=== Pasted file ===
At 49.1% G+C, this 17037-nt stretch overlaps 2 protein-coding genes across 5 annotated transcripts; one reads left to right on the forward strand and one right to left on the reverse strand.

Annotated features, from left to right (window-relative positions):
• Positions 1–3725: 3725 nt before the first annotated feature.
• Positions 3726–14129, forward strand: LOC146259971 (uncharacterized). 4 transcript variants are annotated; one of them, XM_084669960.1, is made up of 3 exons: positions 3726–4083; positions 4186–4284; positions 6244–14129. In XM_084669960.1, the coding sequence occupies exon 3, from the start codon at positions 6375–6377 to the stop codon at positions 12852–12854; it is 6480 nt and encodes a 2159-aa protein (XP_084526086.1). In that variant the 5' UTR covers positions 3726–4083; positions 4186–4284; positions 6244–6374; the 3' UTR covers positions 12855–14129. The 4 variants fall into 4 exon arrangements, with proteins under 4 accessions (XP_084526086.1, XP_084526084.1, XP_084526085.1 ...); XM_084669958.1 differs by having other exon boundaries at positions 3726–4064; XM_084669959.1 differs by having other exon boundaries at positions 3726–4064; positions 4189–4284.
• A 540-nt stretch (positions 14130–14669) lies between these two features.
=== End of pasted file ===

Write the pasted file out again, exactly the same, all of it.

At 49.1% G+C, this 17037-nt stretch overlaps 2 protein-coding genes across 5 annotated transcripts; one reads left to right on the forward strand and one right to left on the reverse strand.

Annotated features, from left to right (window-relative positions):
• Positions 1–3725: 3725 nt before the first annotated feature.
• Positions 3726–14129, forward strand: LOC146259971 (uncharacterized). 4 transcript variants are annotated; one of them, XM_084669960.1, is made up of 3 exons: positions 3726–4083; positions 4186–4284; positions 6244–14129. In XM_084669960.1, the coding sequence occupies exon 3, from the start codon at positions 6375–6377 to the stop codon at positions 12852–12854; it is 6480 nt and encodes a 2159-aa protein (XP_084526086.1). In that variant the 5' UTR covers positions 3726–4083; positions 4186–4284; positions 6244–6374; the 3' UTR covers positions 12855–14129. The 4 variants fall into 4 exon arrangements, with proteins under 4 accessions (XP_084526086.1, XP_084526084.1, XP_084526085.1 ...); XM_084669958.1 differs by having other exon boundaries at positions 3726–4064; XM_084669959.1 differs by having other exon boundaries at positions 3726–4064; positions 4189–4284.
• A 540-nt stretch (positions 14130–14669) lies between these two features.